Tag Archives: William Wilde

Paddy Welsh and the Gold

This is an extract from Sir William Wilde’s Superstitions of Ireland. For those who don’t know Sir William Wilde was the father of Oscar Wilde – Oscar Wilde achieved his own notoriety as an author, poet, playwrite and character of some eccentricity. Sir William, his father was a doctor, an antiquarian and another eccentric character or so it is said, Oscar’s mother was known as ‘Speranza who also was a writer, poet – I’ve read that on the day that Thomas Davis was being buried, Miss Jane Francesca Elgee (from Wexford (Lady Wilde to be)) was in Dublin and as the funeral cortege passed she did not know whose it was and made enquiries – wondering then about a person whose death could cause such sorrow to so many, she took to reading the articles in the ‘Nation’ newspaper and then began contributing as ‘Speranza. Sir William Wilde is one of the mourners named as standing around that grave on the day that Thomas Davis was buried.

It was said he had found a crook of gold in one of the towers of the old barns of Ballintober, which was not more than a mile and a half distant from his cabin, and where Paddy and his son were often seen in the twilight, looking, they said, for moths and wall-flies among the old ivy, or bats and starlings to manufacture fishing materials; at least, so they said, but the people thought otherwise. We often endeavoured to worm the story out of the cunning angler, but, drunk or sober, he was always on his guard, and generally passed it off with a joke, or –

“Sure, Master Willie, you don’t give into the likes -’tis only ould women’s; talk. It’s myself that would be glad to own to it if I got the goold, and not be slaying myself, summer and winter, by the river’s brink, as I am.”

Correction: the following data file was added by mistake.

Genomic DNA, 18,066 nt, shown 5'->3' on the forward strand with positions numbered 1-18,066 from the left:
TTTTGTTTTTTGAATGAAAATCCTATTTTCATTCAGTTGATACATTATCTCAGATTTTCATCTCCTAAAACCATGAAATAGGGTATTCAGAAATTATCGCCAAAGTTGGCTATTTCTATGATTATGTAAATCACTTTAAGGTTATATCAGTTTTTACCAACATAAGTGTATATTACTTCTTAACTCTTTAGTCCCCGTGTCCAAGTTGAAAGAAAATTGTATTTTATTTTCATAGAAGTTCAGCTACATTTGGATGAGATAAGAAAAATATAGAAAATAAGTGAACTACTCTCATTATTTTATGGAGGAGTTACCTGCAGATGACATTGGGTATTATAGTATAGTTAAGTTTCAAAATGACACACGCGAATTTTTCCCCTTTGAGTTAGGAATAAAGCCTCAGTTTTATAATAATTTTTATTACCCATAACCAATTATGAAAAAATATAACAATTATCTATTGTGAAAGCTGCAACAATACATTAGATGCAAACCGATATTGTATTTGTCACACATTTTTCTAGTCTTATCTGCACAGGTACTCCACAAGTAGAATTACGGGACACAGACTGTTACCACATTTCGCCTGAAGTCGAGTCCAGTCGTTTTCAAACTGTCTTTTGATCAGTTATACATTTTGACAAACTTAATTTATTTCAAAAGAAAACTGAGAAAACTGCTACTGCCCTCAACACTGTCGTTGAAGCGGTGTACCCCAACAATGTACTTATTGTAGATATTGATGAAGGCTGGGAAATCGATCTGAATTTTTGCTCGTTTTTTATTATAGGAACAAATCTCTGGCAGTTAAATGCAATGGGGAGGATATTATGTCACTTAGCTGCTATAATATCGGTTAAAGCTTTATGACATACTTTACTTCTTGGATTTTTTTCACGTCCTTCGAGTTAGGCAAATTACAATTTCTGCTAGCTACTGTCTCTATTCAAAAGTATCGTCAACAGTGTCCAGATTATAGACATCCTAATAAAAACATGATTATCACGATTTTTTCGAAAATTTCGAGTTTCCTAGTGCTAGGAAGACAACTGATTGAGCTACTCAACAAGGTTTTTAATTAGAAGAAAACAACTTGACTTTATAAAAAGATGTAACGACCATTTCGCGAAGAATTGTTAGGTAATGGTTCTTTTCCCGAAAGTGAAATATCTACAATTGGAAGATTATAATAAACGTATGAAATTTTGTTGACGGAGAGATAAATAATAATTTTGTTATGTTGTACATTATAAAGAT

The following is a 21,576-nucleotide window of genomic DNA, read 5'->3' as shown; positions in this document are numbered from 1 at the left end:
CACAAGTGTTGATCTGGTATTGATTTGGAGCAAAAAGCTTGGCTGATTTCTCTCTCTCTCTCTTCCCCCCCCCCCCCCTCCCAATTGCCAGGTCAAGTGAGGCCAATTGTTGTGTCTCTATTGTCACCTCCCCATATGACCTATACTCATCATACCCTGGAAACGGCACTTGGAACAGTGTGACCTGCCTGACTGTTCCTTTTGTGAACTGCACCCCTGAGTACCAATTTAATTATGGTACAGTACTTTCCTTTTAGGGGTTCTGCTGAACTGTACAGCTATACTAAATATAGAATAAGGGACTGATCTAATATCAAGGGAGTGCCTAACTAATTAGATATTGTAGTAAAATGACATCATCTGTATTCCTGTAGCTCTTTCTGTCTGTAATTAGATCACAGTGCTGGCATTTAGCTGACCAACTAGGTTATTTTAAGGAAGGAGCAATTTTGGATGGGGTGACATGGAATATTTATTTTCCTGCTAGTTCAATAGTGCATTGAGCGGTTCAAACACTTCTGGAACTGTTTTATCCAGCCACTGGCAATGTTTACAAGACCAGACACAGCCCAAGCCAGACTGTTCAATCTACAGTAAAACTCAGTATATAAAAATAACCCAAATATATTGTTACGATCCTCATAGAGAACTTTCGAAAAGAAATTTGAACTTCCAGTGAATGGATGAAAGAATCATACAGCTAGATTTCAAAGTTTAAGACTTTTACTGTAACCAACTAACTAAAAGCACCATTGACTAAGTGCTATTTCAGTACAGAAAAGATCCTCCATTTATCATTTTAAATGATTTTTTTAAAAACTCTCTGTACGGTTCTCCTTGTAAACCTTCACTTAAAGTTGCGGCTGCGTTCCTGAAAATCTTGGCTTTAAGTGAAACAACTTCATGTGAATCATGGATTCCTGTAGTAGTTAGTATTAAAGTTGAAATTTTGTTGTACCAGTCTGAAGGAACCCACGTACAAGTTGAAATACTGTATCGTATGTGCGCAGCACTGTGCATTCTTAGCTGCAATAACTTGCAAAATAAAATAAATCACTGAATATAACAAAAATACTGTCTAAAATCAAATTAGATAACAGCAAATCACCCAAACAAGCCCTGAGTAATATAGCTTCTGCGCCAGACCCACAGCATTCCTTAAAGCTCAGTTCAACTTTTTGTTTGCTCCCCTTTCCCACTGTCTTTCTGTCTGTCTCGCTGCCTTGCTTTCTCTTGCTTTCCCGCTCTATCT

“Yes; but, Paddy, they say you made the attempt, at all events. Cannot you tell us what happened to you ?”

“Oh, then, it’s only all gollymoschought. But that’s mighty fine parlimint* your honour has in the little flask; ’tis a pity it doesn’t hould more, and the devil a tail we are rising to keep up our spirits.”

“Come now, Paddy, since you know very well it will be quite too bright and dull these two hours to stir even a roach, lot alone a trout – don’t you perceive there isn’t a cloud in the sky, and I can see the bottom as plain as my hand: look, even the cows have left off feeding, and are standing in the ford switching their tails to keep of the clags? – just stick the rods, and lie on your face in the grass there, and tell me all about the night you went to look after the money in the old bawne. Do, and you’ll see I’ll squeeze another mouthful out of the cruiskeen.”

“Well, but you’re mighty ‘cute and disquisitive after ould stories and pishogues. I suppose I may as well be after telling it to you while the breeze is getting up; but keep an eye to the river, avourneen, and try could you see e’er a rise; and be sure you don’t miss a gray coughlin or a merrow, if e’er a one flies past you; we’ll want them coming on evening. But don’t be tellin’ on me, nor let on at the big house* that I told you the likes at all. Sure the mistress ‘ud never forgive me for putting such things in your head; and maybe it’s Father Crump she’d be after repatein’ it to the next Sunday he dines; in Dundearmot; and if she did, troth I wouldn’t face him for a month of Sundays. Maybe it’s to St. Ball or to St. John’s Well he’d send me for my night walkin’.”

“Oh, never fear, I’ll keep your secret.”

“Well, then, avourneen, to make a long story short, I dhramed one night that I was walking about in the bawne, when I looked into the old tower that’s in the left hand corner, after you pass the gate, and there I saw, sure enough, a little crook, about the bigness of the bottom of a pitcher, and it full up of all kinds of money, goold, silver, and brass. When I woke next morning, I said nothin’ about it, but in a few nights after I had the same dhrame over agin, ony I thought I was lookin’ down from the top of the tower, and that all the flures were taken away. Peggy knew be me that I had a dhrame, for I wasn’t quite asey in myself; so I ups and tells her the whole of it, when the childer had gone out.

“Well, Paddy,” says she, “who knows but it would come thrue, and be the making of us yet; but you must wait till the dhrame comes afore you the third time, and then, sure, it can do no harm to try, anyways.”